Cell death assay
Twenty-four hours post-transfection with RNA mimics of miR-196a and the mimic negative control, the cells were treated with 100 nM staurosporine (Calbiochem, San Diego, CA, USA) and the extent of cell death was estimated by trypan blue staining after 5 and 20 h using Vi-Cell cell counter (Beckman-Coulter, Fullerton, CA, USA).
Twenty-four hours post-transfection with RNA mimics, cells were counted and seeded in methylcellulose. After 14 days, colonies were counted and photographed under microscope.
Cloning of the 3′-UTR of ANXA1 into PGL3 vector and luciferase assay
The 284-bp 3′-UTR region of ANXA1 containing the putative miR-196a recognition site was amplified from the genomic DNA of MCF-7 breast cancer cells. The amplified fragment was then cloned into the pGL3 control vector (Promega Corporation) at the XbaI site and confirmed by sequencing. The primers used were as follows: forward sense primer, 5′-IndexTermGCATCTAGAACATTCCCTTGATGGTC-3′ and reverse antisense primer, 5′-IndexTermCCGCATCTAGAGTGACGTCATTTTATTTTC-3′. Cotransfection of the plasmid and the RNA mimics into the cells was accomplished using DharmaFECT Duo transfection reagent (Dharmacon Inc.). Luciferase assay was performed 48 h after transfection using the Dual Luciferase Reporter Assay System kit (Promega Corporation).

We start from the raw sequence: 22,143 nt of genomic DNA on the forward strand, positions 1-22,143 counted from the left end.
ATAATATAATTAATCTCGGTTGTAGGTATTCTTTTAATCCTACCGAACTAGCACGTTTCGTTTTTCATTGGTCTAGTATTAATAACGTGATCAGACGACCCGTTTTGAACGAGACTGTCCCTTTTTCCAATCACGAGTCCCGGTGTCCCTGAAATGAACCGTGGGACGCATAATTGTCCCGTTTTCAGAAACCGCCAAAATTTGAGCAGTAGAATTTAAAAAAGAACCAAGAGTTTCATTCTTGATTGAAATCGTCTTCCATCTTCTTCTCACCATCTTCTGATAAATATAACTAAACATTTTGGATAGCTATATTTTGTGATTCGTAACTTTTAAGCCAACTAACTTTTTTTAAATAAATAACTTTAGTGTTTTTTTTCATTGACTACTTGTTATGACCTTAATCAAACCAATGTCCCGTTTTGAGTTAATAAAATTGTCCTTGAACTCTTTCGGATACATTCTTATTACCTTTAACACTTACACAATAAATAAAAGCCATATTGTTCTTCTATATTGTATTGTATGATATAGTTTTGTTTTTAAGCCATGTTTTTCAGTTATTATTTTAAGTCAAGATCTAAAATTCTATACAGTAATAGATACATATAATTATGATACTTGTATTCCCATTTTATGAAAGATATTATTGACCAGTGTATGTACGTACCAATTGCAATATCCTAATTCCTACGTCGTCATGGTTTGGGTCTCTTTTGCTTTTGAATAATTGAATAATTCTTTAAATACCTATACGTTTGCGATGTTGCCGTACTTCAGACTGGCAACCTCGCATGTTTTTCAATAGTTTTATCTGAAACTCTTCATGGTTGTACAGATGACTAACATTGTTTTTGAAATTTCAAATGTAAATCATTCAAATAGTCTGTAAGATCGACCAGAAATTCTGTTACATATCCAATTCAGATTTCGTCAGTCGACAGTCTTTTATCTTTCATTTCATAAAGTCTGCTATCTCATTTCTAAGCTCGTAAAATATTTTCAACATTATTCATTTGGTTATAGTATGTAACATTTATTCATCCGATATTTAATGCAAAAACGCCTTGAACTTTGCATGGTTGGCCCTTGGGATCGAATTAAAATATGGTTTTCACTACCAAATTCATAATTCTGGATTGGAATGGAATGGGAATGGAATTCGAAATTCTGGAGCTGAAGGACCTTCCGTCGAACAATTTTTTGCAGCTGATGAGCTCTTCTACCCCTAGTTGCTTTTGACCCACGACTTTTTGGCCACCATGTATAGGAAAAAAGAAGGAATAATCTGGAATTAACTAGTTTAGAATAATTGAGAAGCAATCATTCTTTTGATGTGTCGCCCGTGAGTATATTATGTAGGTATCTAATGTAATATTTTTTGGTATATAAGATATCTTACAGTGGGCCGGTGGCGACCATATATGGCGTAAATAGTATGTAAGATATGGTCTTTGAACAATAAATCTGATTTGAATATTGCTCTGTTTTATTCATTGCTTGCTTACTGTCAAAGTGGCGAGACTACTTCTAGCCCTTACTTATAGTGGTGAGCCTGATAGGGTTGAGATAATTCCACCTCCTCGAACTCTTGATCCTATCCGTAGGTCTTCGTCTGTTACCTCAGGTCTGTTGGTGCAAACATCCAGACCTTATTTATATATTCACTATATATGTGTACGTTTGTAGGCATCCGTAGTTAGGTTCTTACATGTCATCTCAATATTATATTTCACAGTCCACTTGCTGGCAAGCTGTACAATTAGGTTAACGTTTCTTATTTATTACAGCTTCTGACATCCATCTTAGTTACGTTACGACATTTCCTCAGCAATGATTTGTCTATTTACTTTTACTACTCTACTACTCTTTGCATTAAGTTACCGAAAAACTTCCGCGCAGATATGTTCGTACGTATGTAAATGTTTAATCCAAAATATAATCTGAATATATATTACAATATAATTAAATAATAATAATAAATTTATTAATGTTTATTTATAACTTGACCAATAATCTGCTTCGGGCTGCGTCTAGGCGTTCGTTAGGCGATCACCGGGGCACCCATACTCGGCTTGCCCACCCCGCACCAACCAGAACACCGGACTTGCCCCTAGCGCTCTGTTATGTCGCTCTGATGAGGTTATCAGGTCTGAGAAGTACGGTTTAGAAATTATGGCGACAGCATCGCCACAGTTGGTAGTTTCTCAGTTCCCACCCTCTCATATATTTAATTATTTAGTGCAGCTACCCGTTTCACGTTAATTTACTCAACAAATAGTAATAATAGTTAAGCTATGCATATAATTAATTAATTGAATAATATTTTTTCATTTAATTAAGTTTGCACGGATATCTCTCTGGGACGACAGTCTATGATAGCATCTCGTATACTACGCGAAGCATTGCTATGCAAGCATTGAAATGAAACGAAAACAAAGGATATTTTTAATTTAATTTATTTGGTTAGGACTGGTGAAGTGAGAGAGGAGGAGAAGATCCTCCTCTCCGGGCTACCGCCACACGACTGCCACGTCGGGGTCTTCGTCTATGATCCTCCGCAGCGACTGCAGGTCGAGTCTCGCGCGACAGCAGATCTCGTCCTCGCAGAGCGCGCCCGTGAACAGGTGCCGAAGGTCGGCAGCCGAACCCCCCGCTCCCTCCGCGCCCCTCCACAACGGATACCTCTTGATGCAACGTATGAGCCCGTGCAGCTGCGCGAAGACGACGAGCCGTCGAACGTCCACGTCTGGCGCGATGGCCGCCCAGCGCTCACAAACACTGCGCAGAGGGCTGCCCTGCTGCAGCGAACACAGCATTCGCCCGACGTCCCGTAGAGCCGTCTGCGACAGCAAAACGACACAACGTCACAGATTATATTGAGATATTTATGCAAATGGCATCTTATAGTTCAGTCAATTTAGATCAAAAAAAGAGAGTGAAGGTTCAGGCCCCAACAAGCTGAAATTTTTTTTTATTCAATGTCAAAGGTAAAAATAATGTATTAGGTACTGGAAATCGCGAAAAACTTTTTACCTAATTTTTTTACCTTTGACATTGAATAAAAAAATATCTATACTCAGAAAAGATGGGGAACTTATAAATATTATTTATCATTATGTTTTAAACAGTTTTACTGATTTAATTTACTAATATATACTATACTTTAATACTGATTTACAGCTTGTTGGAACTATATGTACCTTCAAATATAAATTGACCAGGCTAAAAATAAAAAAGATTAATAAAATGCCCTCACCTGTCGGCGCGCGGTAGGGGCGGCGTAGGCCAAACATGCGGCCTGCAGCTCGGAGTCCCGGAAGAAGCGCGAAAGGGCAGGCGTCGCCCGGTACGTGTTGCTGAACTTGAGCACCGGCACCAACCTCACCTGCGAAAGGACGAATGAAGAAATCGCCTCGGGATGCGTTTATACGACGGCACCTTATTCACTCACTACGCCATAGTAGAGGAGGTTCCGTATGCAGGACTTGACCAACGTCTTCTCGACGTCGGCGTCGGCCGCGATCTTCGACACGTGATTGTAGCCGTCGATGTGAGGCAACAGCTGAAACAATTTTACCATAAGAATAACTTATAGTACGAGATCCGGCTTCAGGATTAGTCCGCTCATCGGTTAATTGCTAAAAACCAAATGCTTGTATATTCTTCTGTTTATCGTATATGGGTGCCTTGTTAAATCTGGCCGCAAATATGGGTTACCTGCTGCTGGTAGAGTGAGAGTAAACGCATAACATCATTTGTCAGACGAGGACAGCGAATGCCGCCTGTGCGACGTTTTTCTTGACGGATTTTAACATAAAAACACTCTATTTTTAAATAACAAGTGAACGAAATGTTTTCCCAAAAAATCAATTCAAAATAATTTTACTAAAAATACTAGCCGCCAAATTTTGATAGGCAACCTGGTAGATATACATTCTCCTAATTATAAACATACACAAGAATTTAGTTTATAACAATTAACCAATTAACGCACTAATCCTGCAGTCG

Pearson's product-moment correlation coefficient was used to measure the degree of the linear relationship between mRNA levels of miR-196a, miR-196b and miR-584 as compared to ANXA1 across the 12 cell lines. These correlations were tested for significance under the assumption that under the null hypothesis of no linear relationship, the test statistic
follows a t-distribution with (n−2) degrees of freedom when the sample correlation r is based on a sample from a bivariate normal distribution. Pearson correlation was also used to measure correlation between ANXA1 mRNA and miR-196a levels in esophageal cancers. A paired t-test was used to investigate expression level differences between normal and cancerous tissue. P-values<0.05 were considered statistically significant.